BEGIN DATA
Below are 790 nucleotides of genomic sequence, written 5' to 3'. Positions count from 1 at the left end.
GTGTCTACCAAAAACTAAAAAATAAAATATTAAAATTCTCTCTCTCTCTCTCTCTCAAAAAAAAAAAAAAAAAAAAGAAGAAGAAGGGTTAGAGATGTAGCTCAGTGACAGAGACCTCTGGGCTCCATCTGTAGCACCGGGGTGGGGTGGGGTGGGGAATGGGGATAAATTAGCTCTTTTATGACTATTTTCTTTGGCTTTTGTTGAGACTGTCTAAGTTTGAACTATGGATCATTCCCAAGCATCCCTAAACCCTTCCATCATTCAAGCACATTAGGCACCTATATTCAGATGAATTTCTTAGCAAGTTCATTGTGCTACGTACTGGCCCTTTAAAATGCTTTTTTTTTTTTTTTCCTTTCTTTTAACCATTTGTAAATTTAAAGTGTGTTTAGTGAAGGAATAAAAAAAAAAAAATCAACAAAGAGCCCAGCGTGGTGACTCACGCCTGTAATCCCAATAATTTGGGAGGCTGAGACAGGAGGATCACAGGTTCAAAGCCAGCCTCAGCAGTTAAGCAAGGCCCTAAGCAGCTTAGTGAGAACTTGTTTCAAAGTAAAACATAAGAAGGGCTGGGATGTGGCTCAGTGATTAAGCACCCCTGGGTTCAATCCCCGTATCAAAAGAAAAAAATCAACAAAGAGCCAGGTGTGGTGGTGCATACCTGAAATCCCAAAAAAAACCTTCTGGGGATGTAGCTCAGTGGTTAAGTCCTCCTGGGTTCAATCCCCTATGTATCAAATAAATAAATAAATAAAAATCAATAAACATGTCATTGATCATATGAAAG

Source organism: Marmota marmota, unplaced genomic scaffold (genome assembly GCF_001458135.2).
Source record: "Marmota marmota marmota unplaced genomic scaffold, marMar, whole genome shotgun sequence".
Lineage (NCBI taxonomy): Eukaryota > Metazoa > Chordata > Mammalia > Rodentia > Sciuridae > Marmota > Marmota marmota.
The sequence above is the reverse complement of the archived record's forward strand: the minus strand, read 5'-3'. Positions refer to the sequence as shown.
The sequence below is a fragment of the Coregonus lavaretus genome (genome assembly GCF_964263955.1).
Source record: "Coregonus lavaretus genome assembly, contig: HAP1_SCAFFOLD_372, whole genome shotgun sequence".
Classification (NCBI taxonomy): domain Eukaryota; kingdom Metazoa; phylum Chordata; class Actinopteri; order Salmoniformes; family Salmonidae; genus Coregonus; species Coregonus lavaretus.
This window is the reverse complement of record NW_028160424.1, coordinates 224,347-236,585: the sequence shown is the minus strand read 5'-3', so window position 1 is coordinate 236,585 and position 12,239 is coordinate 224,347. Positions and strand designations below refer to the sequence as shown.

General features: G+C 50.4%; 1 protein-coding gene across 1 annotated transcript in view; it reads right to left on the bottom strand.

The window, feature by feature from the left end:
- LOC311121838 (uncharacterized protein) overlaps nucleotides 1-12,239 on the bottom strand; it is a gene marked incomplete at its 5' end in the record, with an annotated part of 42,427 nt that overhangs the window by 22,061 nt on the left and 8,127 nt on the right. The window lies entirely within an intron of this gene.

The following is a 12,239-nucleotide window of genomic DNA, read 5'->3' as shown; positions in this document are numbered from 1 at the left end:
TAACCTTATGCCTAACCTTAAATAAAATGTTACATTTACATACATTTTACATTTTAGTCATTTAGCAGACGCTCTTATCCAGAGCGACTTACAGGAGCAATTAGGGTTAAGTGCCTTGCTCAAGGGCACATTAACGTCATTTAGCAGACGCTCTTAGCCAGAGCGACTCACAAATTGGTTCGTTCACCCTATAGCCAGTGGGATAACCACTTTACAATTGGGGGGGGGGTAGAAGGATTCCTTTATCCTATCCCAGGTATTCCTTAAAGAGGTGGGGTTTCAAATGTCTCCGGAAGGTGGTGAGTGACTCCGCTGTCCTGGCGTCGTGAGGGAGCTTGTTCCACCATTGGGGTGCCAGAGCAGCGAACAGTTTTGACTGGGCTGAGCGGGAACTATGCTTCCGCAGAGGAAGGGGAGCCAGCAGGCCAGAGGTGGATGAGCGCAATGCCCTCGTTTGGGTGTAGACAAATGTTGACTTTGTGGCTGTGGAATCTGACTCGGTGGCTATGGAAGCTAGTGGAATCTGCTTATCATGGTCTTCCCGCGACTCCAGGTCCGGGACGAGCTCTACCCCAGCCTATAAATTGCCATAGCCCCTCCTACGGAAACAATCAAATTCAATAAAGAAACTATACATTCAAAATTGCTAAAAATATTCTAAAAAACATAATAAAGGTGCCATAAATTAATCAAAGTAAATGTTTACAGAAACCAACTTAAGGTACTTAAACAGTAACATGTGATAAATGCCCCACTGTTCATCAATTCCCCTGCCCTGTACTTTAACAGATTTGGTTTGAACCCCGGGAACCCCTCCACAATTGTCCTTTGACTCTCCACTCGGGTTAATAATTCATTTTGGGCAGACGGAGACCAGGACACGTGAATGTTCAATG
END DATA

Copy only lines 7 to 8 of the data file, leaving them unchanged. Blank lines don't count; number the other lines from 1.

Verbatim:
The sequence below is a fragment of the Coregonus lavaretus genome (genome assembly GCF_964263955.1).
Source record: "Coregonus lavaretus genome assembly, contig: HAP1_SCAFFOLD_372, whole genome shotgun sequence".